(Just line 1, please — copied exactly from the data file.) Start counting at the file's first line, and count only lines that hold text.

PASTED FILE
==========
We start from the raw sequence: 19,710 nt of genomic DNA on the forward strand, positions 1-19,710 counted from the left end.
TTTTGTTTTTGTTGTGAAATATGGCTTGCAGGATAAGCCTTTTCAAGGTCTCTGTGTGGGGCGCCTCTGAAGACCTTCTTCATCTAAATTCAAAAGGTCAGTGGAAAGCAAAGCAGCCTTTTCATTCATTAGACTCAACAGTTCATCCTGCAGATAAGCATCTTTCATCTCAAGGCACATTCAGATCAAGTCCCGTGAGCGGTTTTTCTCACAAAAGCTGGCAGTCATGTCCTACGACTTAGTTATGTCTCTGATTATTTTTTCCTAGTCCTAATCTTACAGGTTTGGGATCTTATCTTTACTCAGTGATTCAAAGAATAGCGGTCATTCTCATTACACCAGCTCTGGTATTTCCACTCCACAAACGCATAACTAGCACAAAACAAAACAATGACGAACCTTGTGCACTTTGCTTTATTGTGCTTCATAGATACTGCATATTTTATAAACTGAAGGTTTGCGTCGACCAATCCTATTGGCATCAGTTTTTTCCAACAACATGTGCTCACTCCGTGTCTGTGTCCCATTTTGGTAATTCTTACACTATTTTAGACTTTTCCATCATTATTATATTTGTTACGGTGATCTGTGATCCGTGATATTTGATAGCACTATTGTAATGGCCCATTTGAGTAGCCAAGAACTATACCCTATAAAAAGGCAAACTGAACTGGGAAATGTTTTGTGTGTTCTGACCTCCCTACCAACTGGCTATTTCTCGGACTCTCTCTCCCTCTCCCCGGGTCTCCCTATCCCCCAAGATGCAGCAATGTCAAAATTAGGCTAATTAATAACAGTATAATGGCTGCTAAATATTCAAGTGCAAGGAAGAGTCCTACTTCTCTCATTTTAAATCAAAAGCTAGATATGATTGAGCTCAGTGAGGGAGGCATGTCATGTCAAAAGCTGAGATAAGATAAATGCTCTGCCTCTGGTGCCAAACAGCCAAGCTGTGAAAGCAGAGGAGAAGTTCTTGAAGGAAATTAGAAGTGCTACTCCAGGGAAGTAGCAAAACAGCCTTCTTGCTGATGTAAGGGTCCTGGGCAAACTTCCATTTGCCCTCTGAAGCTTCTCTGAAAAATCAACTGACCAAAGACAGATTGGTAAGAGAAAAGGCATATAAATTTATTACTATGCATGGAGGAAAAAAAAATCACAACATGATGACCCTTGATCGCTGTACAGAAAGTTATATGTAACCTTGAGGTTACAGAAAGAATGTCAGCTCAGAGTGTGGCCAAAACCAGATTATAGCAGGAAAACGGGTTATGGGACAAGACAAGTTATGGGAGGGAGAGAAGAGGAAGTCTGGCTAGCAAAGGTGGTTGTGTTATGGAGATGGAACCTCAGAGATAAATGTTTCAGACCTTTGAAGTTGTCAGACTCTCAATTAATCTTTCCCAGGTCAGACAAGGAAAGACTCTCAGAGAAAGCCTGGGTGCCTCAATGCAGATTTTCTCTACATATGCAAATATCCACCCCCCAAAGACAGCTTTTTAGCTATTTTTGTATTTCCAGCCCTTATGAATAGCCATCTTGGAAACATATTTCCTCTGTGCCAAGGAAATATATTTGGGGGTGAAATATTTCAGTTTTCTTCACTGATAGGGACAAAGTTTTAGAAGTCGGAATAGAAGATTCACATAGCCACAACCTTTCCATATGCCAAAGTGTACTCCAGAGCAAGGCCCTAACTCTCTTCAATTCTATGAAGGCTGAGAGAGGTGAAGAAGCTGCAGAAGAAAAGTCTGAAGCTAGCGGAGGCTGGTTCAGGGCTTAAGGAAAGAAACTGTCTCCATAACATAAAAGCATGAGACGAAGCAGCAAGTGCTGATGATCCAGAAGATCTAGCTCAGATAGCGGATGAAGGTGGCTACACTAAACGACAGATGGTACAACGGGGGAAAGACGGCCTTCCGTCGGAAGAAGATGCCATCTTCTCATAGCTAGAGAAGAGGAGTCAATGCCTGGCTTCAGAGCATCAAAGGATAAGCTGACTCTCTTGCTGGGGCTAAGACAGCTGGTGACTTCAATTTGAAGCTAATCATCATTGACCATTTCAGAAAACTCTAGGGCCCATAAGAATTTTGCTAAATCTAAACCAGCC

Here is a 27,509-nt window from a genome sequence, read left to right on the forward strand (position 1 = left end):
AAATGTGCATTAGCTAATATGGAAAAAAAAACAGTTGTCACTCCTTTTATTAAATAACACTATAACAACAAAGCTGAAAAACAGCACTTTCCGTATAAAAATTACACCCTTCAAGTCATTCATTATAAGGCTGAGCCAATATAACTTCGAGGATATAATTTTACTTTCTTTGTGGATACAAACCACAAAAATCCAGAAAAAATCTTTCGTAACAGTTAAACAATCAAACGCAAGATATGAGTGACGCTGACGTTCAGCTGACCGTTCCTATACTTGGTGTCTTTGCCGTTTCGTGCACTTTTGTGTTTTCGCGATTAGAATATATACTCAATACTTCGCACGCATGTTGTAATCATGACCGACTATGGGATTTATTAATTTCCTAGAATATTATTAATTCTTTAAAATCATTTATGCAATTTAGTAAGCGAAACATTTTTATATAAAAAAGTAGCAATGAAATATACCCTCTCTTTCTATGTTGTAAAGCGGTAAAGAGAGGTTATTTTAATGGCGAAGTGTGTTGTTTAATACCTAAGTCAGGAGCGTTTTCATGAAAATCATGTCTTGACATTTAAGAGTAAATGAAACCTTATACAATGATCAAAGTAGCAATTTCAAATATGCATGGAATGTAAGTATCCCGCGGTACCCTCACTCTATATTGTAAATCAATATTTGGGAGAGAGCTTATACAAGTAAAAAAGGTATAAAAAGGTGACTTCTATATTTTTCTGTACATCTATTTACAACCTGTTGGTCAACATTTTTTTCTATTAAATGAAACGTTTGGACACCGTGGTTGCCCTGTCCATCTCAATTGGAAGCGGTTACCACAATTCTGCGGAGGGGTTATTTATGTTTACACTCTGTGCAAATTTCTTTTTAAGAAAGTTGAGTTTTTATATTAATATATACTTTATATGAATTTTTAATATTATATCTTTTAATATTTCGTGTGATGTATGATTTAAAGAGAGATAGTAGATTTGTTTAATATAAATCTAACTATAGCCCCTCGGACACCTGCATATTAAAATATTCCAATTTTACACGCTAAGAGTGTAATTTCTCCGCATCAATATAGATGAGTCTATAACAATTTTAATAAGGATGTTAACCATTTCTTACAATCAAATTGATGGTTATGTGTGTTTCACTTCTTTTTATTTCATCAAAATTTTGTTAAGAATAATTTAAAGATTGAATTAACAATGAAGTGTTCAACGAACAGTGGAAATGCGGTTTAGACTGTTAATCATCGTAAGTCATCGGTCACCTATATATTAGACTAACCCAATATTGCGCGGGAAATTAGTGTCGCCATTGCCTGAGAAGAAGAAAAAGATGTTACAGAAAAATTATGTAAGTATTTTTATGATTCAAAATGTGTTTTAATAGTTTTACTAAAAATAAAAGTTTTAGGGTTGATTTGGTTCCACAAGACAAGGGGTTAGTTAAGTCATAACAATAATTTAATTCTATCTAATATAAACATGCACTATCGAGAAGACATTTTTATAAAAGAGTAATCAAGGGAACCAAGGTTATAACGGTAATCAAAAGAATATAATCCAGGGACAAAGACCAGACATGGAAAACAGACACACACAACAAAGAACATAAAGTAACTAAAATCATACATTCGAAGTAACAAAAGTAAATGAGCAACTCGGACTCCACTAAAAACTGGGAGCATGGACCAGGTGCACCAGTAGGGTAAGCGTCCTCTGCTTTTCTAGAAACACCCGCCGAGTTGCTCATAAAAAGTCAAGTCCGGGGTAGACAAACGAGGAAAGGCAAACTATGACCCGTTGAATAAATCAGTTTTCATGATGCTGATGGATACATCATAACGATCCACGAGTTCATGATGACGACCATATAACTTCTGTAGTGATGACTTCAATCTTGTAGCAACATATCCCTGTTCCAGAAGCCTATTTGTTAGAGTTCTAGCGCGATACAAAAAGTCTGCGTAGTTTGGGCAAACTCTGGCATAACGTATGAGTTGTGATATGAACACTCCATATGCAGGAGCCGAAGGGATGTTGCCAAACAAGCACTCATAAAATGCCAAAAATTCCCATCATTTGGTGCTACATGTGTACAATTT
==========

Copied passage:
We start from the raw sequence: 19,710 nt of genomic DNA on the forward strand, positions 1-19,710 counted from the left end.